toggle visibility Search & Display Options

Select All    Deselect All
 |   | 
  Record Links
Author (up) Albentosa, M.J.; Kjaer, J.B.; Nicol, C.J. openurl 
  Title Strain and age differences in behaviour, fear response and pecking tendency in laying hens Type Journal Article
  Year 2003 Publication British poultry science Abbreviated Journal Br Poult Sci  
  Volume 44 Issue 3 Pages 333-344  
  Keywords Age Factors; Aggression/*physiology; Animal Husbandry; Animals; *Behavior, Animal; Breeding; Chickens/genetics/*physiology; Fear/*physiology; Feathers/*injuries; Female; Housing, Animal; Population Density; Social Behavior  
  Abstract 1. Behaviours associated with a high or low tendency to feather peck could be used as predictors of feather pecking behaviour in selective breeding programmes. This study investigated how strain and age at testing influenced responses in behavioural tests. 2. Four layer-type strains (ISA Brown, Columbian Blacktail, Ixworth and a high feather pecking (HP) and a low feather pecking (LP) line of White Leghorn) were reared in 6 same-strain/line pens of 8 birds from one day old. Birds in half the pens were given an open field test, a novel object test and a test with loose feather bundles between 4 and 12 weeks of age and a tonic immobility (TI) test at 13 weeks of age. All pens were tested with fixed feather bundles at 26 weeks, and undisturbed behaviour in the home pens was videoed at 1 and 27 weeks of age. Daily records of plumage damage were used as an indicator of feather pecking activity in the home pens. 3. Strain did not influence novel object test, open field test or loose feather test behaviour, although age effects in all three tests indicated a reduction in fearfulness and/or an increase in exploratory behaviour with increasing age. 4. White Leghorns showed longer TI durations than the other strains but less pecking at fixed feather bundles than ISA Browns and Columbian Blacktails. 5. There were few associations between behaviour in the 5 different tests, indicating that birds did not have overall behavioural traits that were consistent across different contexts. This suggests hens cannot easily be categorised into different behavioural 'types', based on their test responses and casts doubt on the usefulness of tests as predictors of feather pecking.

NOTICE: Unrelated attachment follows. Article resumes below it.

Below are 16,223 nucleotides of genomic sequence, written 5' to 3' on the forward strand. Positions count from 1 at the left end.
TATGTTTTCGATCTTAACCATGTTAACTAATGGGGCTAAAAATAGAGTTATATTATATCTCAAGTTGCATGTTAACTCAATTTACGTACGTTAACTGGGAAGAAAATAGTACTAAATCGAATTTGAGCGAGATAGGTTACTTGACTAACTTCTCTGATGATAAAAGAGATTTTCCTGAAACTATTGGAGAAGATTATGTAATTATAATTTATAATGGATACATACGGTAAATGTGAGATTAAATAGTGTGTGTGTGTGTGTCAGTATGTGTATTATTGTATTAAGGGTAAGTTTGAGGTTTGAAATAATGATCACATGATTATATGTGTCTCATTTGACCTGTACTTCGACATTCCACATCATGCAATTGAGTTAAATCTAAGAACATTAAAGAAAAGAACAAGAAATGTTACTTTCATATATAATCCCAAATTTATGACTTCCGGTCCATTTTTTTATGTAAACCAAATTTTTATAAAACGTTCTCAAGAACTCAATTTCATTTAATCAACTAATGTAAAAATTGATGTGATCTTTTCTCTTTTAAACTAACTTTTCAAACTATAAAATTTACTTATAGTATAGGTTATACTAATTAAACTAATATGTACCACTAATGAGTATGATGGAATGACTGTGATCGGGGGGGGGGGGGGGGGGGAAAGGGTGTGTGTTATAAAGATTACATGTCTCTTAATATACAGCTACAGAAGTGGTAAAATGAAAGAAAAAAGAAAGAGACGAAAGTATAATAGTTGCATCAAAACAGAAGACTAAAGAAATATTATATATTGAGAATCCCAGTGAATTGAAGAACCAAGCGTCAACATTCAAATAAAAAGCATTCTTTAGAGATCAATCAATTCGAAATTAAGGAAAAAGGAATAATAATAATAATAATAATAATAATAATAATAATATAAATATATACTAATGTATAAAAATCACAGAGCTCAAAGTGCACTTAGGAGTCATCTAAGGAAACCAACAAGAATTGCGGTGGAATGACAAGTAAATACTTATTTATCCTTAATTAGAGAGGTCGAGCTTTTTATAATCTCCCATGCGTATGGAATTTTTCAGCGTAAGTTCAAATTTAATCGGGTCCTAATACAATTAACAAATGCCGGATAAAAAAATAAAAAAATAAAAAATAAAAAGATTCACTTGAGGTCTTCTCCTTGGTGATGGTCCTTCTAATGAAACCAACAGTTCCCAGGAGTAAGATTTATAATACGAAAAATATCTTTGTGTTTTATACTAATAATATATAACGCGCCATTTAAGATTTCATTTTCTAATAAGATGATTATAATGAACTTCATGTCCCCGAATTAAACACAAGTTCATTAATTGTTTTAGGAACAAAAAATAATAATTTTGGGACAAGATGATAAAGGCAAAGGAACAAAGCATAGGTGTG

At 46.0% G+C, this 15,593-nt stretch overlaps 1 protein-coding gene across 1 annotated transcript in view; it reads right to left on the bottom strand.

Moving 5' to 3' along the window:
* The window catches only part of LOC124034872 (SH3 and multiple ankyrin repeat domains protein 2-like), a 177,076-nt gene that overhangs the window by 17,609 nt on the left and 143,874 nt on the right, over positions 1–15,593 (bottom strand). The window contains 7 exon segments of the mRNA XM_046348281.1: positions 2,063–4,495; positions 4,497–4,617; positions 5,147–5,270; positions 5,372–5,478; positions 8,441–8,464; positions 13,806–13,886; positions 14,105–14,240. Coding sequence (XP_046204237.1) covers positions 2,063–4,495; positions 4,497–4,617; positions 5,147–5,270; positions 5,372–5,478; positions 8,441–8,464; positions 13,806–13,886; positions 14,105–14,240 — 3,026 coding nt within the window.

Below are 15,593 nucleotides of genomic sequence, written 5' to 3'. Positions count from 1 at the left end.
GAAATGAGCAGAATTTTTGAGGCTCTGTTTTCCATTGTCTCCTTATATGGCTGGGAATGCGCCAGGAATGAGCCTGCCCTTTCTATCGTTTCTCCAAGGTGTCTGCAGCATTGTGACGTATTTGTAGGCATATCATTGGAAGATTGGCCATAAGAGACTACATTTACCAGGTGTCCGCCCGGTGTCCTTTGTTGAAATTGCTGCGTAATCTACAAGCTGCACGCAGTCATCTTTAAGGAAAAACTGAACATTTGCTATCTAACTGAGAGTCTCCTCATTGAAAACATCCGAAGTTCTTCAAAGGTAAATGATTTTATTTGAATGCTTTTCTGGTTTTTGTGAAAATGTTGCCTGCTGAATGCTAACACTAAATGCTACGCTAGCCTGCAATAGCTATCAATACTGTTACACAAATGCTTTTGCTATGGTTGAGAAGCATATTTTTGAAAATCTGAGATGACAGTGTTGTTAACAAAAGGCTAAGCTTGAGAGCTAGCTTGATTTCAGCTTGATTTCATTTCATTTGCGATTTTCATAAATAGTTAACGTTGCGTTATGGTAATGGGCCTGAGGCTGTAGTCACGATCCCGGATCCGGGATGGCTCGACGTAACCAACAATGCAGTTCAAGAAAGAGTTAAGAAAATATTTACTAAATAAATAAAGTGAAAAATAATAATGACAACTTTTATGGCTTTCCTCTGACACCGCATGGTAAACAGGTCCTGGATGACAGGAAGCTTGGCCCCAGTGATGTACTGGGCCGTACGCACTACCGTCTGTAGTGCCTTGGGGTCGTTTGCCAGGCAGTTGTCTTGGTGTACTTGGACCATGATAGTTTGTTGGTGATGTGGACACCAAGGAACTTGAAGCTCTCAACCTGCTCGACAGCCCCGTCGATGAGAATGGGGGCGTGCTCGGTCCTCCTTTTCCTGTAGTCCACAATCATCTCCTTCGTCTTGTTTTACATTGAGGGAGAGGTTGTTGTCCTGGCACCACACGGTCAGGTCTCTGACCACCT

Address Centre for Behavioural Biology, Division of Farm Animal Science, University of Bristol, Langford, Bristol, England.  
  Corporate Author Thesis  
  Publisher Place of Publication Editor  
  Language English Summary Language Original Title  
  Series Editor Series Title Abbreviated Series Title  
  Series Volume Series Issue Edition  
  ISSN 0007-1668 ISBN Medium  
  Area Expedition Conference  
  Notes PMID:13677322 Approved no  
  Call Number refbase @ user @ Serial 80  
Permanent link to this record
Select All    Deselect All
 |   |